Whārangi 1: Biography
Morgan, Percy Gates
Geologist, science administrator
I tuhia tēnei haurongo e R. P. Suggate, ā, i tāngia tuatahitia ki Ngā Tāngata Taumata Rau Ko te wāhanga , 1996.
Percy Gates Morgan was born on 2 September 1867 at Richmond, near Hobart, Tasmania. He was the son of Charles Hackett Morgan, a schoolmaster, and Emily Louisa Downes, who had married in New Zealand. In Tasmania the family assumed the surname of Edwards, but dropped it on returning to New Zealand about 1873. Percy received his primary education at country schools in Otago, where his father was a teacher. Scholarships took him to Otago Boys' High School from 1881 to 1884, and then to the University of Otago.
When his father returned alone to Tasmania about 1889 Percy became the mainstay of the family, which included six other sons and two daughters. Nevertheless, he gained a BA in 1890 and MA with honours in English in 1891. He then trained for a certificate in mine and land surveying under Professor G. H. F. Ulrich at the Otago School of Mines. He became an associate on his graduation from the School of Mines in 1893, then acquired practical experience in the coal industry at Green Island until 1895.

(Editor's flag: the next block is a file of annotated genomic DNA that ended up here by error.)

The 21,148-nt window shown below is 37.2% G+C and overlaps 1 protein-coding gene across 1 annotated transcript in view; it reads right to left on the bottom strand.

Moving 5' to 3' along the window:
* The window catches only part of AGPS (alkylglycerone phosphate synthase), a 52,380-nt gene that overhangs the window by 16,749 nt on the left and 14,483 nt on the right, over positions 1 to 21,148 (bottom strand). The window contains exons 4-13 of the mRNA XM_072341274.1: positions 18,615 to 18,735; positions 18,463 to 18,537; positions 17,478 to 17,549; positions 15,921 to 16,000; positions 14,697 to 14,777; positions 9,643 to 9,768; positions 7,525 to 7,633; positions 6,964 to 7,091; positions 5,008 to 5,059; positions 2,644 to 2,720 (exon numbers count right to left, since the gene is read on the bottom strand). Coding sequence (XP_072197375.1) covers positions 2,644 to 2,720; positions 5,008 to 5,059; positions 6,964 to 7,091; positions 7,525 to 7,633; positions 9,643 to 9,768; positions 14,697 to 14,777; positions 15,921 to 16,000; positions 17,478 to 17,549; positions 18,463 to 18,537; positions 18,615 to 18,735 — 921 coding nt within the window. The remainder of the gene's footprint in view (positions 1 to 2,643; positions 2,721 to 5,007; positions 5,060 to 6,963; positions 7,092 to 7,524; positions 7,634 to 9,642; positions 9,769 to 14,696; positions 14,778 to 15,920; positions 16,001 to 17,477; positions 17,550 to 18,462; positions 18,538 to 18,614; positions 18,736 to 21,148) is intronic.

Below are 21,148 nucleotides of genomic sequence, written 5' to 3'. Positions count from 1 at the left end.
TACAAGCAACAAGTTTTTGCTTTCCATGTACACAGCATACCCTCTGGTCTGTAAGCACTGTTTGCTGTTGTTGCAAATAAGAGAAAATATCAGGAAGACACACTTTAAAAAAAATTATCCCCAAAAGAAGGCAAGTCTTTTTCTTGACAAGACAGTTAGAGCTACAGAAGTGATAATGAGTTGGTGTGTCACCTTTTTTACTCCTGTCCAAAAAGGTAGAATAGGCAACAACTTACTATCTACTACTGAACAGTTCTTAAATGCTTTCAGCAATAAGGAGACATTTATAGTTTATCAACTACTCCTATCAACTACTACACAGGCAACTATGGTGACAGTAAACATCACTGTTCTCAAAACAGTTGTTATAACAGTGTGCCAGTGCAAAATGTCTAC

Moving to the northern goldfields, he gained his battery superintendents' certificate in 1896, and was put in charge of a gold extraction plant at Waitekauri, near Waihi. In September 1896 he became assistant lecturer at the Thames School of Mines, only to leave in mid 1897 to become first director of the new Waihi School of Mines. He remained there for nearly eight years. On 27 December 1900 he married Mary Jane (Minnie) Gilmour, daughter of a local mine manager. His younger brother, A. H. V. (John) Morgan, succeeded Percy as director of the Waihi School of Mines, and married Mary Jane's sister Emily in 1911.
In 1905 Percy Gates Morgan accepted an appointment to the New Zealand Geological Survey, then being reorganised in Wellington by J. A. M. Bell. Bell's principal programme was systematic regional geological mapping, beginning with areas of known mineral resources. Morgan was soon assisting Bell mapping in the Hokitika area on the West Coast of the South Island. There he was to make his mark as a recorder and interpreter of geology and topography in some of the roughest country in New Zealand.
When Bell resigned in 1911 Morgan succeeded him as director. At that time the Geological Survey was part of the Mines Department, and in July 1916 Morgan took on the additional duties of under-secretary of mines. The administrative load was, however, too great and at his own request he was relieved of this position in October 1917.